From Lodz, Alan Zimm was then sent to Buchenwald concentration camp, where he stayed for only one month.
Alan Zimm said, “I was lucky. They took us in the middle of the night and put us on a train for three days. I didn’t know where we were going. When we stopped, everyone alive had to walk. We left many dead behind; we hadn’t been given any food.”
Alan Zimm and many others had been taken to Dora-Mittelbau, a labor oriented concentration camp in Germany. He worked there under a German engineer manufacturing V1 and V2 rockets for the Nazi army. In order to receive full rations, Alan Zimm had to produce 20 fully functioning V2 rockets each day. But while imprisoned, Alan Zimm made an unlikely friend.
Alan Zimm said, “He [the engineer] was very nice. He left me extra bread in the machinery I drove. I would keep the bread under my shirt until we all went to sleep, and then I would eat it under my blanket. The other prisoners would have attacked me for this bread had they known I had it. I know it is because of him that I survived.”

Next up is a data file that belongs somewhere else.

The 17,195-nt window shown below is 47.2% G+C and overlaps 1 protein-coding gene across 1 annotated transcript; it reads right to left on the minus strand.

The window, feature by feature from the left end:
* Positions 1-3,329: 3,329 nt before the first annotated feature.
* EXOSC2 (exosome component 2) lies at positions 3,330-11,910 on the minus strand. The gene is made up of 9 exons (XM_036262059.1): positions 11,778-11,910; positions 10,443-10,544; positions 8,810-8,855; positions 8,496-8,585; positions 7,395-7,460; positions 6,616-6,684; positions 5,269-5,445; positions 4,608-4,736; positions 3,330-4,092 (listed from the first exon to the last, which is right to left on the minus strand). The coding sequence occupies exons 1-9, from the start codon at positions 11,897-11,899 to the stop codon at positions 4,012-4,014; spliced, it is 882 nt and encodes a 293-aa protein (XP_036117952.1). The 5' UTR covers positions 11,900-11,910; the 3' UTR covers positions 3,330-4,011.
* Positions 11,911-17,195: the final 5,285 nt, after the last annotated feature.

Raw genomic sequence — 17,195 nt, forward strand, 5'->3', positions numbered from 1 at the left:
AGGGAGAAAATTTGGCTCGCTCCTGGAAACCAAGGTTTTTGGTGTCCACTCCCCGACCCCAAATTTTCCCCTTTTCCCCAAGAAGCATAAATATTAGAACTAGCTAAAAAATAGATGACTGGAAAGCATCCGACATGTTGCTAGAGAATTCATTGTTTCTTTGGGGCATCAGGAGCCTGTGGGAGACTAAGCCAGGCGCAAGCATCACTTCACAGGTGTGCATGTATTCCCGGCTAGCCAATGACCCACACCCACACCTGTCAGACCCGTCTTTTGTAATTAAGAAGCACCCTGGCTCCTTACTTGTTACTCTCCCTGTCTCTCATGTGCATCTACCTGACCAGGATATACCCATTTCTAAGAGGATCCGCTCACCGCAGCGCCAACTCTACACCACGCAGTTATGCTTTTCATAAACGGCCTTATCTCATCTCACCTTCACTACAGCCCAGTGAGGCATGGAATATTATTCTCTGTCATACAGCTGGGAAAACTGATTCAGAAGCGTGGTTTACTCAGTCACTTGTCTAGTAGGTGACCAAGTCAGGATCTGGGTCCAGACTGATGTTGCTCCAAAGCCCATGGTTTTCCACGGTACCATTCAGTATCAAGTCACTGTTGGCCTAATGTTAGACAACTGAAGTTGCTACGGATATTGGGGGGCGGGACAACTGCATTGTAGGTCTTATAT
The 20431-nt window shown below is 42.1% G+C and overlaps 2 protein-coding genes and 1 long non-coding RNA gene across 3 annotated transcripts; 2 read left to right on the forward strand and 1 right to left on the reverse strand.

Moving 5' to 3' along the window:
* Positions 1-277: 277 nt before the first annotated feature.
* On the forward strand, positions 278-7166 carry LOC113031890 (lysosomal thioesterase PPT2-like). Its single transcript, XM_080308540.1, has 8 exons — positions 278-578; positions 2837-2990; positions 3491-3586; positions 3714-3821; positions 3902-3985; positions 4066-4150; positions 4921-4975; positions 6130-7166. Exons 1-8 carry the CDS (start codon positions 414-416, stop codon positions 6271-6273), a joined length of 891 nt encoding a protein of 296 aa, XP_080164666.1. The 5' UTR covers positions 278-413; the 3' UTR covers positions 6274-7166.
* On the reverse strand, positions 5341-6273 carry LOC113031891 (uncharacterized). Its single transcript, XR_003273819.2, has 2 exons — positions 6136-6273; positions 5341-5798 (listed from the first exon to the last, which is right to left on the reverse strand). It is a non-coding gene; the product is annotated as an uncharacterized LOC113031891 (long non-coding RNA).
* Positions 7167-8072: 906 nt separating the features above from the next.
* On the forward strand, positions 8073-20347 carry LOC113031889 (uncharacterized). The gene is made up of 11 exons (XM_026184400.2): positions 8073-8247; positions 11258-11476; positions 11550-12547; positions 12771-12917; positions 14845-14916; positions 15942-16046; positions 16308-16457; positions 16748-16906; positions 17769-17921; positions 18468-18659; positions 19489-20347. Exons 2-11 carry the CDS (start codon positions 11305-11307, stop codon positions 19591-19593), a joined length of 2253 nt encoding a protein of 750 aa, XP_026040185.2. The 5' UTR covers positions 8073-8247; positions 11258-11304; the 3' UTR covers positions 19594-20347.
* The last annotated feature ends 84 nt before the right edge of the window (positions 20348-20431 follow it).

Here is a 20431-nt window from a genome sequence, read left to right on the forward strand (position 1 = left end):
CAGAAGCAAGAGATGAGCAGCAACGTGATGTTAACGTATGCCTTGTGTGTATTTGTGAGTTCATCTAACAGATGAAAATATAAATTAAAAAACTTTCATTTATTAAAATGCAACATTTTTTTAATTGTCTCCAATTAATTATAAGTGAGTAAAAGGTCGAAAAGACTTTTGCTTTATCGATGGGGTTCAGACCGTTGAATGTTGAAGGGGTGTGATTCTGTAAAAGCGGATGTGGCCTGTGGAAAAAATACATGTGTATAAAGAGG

He worked in the factory building rockets for seven months while the war approached Germany. He was forced to leave again in the middle of the night to a new camp, Bergen-Belsen.
Alan Zimm said, “This German engineer, before I left, he gave me another loaf of bread and said to me, ‘You are going to survive two more weeks. Then you are going to survive the war.’”
The allied powers came in the middle of the night. Alan Zimm watched his camp be silently liberated; no bombings and no gunfire, just celebration.
An allied solider said to him, “From now on you are liberated with the allied forces. The Nazis cannot do anything to you again.”